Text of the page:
But if we call it with the same number again, it'll be fast the second time:

>>> is_prime(73729259)

And the reason is, is_prime points to the function that came back from calling lru_cache:

>>> is_prime
<functools._lru_cache_wrapper object at 0x0000017FD7EFE7C0>

The is_prime variable doesn't point to our original is_prime function. Instead it points to another function (a callable object technically) which wraps around our original is_prime function.

Decorator functions, decorator classes, function decorators, and class decorators

I previously defined a decorator as a function that accepts a function and returns a function. That was a bit of a lie. All three of the "function" nouns in that sentence can instead be "class".

A decorator can be a class which accepts a function and returns an instance of that class (a "decorator class" that can be used as a "function decorator").

A decorator can also be a function which accepts a class (a "decorator function" that can be used as a "class decorator").

Decorators could be implemented as functions or classes

Let's look at a decorator that is implemented using a class rather than a function.

We have a Square class that uses the property decorator for making an auto-updating attribute:

class Square:
    def __init__(self, width):
        self.width =  width
    def area(self):
        return self.width**2

That property decorator accepted a function but it didn't return a function, it returned a property object:

>>> Square.area
<property object at 0x000001CED0DC1360>

The property decorator tha's built-in to Python is actually a class:

>>> property
<class 'property'>

The built-in property decorator is a class which accepts a function (the area method in our case) and returns an instance of the property class.

So this function decorator (a decorator used for decorating functions) isn't a decorator function so much as a decorator class (meaning it's implemented using a class under the hood). But the thing we care about is that it's a callable that accepts a function, so we can use it the same way as any other decorator.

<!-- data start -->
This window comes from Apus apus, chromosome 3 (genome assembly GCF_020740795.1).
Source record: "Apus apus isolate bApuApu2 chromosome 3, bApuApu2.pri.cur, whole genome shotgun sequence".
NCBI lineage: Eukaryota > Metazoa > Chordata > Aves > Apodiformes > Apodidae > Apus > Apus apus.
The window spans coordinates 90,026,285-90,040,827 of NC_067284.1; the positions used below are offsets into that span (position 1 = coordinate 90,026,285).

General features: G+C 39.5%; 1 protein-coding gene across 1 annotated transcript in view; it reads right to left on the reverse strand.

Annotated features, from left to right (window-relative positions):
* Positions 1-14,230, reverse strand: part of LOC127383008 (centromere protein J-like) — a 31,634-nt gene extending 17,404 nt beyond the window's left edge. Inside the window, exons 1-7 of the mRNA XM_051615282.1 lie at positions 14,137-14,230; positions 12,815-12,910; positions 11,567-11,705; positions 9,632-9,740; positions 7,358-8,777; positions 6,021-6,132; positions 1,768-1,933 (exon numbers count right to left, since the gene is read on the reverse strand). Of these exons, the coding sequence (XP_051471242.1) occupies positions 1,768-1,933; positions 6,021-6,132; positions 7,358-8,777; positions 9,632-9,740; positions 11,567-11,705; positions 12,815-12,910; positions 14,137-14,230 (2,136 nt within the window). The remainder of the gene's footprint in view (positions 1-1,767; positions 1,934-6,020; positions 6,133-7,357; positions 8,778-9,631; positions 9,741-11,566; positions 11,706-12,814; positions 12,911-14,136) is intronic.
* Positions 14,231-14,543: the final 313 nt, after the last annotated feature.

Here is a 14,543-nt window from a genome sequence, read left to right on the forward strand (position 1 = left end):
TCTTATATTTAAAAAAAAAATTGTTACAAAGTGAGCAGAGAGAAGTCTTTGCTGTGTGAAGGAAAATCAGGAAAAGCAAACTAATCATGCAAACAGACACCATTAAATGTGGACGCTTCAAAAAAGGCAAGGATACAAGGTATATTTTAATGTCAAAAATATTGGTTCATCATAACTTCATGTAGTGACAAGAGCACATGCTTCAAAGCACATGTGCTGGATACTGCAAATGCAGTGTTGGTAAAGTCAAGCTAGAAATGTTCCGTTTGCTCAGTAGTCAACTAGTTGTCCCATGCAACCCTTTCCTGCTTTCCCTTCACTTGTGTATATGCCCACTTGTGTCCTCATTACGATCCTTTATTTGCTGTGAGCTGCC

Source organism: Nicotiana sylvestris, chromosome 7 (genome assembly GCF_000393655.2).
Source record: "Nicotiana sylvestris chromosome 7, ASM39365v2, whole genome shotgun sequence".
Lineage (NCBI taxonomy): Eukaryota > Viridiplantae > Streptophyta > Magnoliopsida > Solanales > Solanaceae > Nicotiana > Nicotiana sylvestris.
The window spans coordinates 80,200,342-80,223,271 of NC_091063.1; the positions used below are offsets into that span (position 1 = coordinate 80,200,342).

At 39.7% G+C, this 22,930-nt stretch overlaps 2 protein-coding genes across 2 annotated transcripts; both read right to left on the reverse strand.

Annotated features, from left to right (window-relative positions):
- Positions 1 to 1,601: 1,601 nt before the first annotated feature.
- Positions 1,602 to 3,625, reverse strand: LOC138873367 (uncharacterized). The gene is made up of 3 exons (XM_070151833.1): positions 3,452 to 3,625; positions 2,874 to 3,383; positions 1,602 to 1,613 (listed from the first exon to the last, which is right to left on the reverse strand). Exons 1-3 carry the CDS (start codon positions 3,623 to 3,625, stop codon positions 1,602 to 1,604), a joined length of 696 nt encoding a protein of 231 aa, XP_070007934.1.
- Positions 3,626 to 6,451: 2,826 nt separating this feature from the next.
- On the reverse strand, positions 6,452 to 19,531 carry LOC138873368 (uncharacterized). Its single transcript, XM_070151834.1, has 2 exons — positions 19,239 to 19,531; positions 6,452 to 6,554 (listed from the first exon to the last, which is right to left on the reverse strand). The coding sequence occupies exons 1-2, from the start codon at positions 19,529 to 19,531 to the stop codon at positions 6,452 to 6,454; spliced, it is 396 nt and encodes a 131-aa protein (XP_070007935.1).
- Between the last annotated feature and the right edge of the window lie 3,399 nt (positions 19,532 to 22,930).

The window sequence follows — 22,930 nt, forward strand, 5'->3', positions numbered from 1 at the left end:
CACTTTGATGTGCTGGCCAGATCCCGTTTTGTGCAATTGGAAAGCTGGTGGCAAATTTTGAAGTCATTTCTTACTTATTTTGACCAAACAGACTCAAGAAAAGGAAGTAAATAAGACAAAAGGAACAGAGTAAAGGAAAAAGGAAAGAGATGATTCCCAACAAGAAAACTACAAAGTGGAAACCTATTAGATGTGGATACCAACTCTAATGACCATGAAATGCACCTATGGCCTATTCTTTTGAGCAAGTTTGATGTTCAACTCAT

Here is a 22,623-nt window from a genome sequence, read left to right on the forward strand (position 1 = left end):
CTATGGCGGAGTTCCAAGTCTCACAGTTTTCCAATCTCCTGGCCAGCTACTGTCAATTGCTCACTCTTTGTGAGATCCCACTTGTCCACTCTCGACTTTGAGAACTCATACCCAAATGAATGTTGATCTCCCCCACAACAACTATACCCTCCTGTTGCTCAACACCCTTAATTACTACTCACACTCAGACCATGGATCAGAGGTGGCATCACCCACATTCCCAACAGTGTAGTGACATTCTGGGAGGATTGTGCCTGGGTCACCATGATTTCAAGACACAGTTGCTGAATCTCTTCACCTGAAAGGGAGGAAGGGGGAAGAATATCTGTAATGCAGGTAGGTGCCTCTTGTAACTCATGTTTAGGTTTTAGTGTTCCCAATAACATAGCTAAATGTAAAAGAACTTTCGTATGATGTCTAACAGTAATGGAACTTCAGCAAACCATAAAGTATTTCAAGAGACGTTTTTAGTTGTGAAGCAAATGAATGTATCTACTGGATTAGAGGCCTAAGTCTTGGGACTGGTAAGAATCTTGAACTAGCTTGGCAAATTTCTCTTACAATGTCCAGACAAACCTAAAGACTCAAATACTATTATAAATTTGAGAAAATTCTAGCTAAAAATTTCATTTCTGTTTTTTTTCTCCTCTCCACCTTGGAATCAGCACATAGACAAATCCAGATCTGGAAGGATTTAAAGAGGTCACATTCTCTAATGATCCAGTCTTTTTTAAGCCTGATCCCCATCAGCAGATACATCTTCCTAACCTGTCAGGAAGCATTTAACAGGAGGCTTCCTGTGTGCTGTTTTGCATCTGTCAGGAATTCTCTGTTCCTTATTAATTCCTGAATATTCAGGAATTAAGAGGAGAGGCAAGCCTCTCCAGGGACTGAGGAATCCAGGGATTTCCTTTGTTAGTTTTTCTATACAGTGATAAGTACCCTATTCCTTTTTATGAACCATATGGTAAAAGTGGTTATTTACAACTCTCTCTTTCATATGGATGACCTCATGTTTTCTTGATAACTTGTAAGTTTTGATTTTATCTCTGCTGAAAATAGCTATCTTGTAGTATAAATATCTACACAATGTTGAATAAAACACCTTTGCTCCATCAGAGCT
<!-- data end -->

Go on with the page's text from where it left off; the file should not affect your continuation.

Aside: while functools.lru_cache isn't a function but it actually returns a callable class instance (a functools._lru_cache_wrapper object) rather than a function.

Decorating a class with a class decorator

We can also decorate classes.

We can make this same Square class as before by using the dataclass decorator:

class Square:
    width: float

    def area(self):
        return self.width**2

Note: the dataclasses module was added in Python 3.7.

Square is now a class that accepts a width argument (even though we didn't make have a __init__ method):

>>> s = Square(2)

The dataclass class decorator made our initializer for us. It also made a __repr__ method, so our Square objects have a nice string representation:

>>> s

This all happened because we decorated our our Square class with the dataclass decorator.


A decorator is a callable (usually a function though sometimes a class) that accepts either a function or a class and returns a new function or class that wraps around the original one.

You can decorate a function or decorate a class while defining that function or class by using an @ symbol. The decorator syntax uses an @ symbol, the name of the decorator, and then the body of your function or class starting on the next line.